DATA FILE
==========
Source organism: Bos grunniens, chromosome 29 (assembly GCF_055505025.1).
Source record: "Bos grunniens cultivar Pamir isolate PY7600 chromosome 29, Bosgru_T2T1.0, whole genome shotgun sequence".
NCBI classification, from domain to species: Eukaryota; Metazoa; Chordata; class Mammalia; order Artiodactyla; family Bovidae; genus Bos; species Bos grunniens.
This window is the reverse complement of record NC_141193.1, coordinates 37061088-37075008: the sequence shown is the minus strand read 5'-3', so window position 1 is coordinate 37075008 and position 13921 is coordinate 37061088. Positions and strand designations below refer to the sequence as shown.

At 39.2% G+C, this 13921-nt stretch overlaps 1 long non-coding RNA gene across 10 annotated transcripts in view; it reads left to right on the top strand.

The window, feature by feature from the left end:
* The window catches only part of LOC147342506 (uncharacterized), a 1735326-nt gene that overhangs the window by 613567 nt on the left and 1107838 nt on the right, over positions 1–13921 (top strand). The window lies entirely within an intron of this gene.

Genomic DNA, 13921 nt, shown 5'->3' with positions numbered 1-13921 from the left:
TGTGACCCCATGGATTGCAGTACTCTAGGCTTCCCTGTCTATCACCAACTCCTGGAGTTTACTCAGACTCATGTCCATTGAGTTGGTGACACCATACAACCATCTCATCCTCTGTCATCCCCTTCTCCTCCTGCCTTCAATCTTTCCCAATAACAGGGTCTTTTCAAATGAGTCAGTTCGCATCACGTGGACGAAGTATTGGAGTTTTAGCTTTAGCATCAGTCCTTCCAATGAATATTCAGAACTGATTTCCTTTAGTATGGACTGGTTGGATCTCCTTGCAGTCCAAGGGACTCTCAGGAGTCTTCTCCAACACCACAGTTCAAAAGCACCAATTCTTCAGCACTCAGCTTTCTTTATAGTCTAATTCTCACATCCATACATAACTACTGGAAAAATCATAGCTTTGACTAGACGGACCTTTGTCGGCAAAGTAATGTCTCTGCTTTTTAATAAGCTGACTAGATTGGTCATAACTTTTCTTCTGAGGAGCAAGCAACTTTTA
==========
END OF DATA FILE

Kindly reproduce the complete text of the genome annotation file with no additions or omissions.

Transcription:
Source organism: Bos grunniens, chromosome 29 (assembly GCF_055505025.1).
Source record: "Bos grunniens cultivar Pamir isolate PY7600 chromosome 29, Bosgru_T2T1.0, whole genome shotgun sequence".
NCBI classification, from domain to species: Eukaryota; Metazoa; Chordata; class Mammalia; order Artiodactyla; family Bovidae; genus Bos; species Bos grunniens.
This window is the reverse complement of record NC_141193.1, coordinates 37061088-37075008: the sequence shown is the minus strand read 5'-3', so window position 1 is coordinate 37075008 and position 13921 is coordinate 37061088. Positions and strand designations below refer to the sequence as shown.

At 39.2% G+C, this 13921-nt stretch overlaps 1 long non-coding RNA gene across 10 annotated transcripts in view; it reads left to right on the top strand.

The window, feature by feature from the left end:
* The window catches only part of LOC147342506 (uncharacterized), a 1735326-nt gene that overhangs the window by 613567 nt on the left and 1107838 nt on the right, over positions 1–13921 (top strand). The window lies entirely within an intron of this gene.

Genomic DNA, 13921 nt, shown 5'->3' with positions numbered 1-13921 from the left:
TGTGACCCCATGGATTGCAGTACTCTAGGCTTCCCTGTCTATCACCAACTCCTGGAGTTTACTCAGACTCATGTCCATTGAGTTGGTGACACCATACAACCATCTCATCCTCTGTCATCCCCTTCTCCTCCTGCCTTCAATCTTTCCCAATAACAGGGTCTTTTCAAATGAGTCAGTTCGCATCACGTGGACGAAGTATTGGAGTTTTAGCTTTAGCATCAGTCCTTCCAATGAATATTCAGAACTGATTTCCTTTAGTATGGACTGGTTGGATCTCCTTGCAGTCCAAGGGACTCTCAGGAGTCTTCTCCAACACCACAGTTCAAAAGCACCAATTCTTCAGCACTCAGCTTTCTTTATAGTCTAATTCTCACATCCATACATAACTACTGGAAAAATCATAGCTTTGACTAGACGGACCTTTGTCGGCAAAGTAATGTCTCTGCTTTTTAATAAGCTGACTAGATTGGTCATAACTTTTCTTCTGAGGAGCAAGCAACTTTTA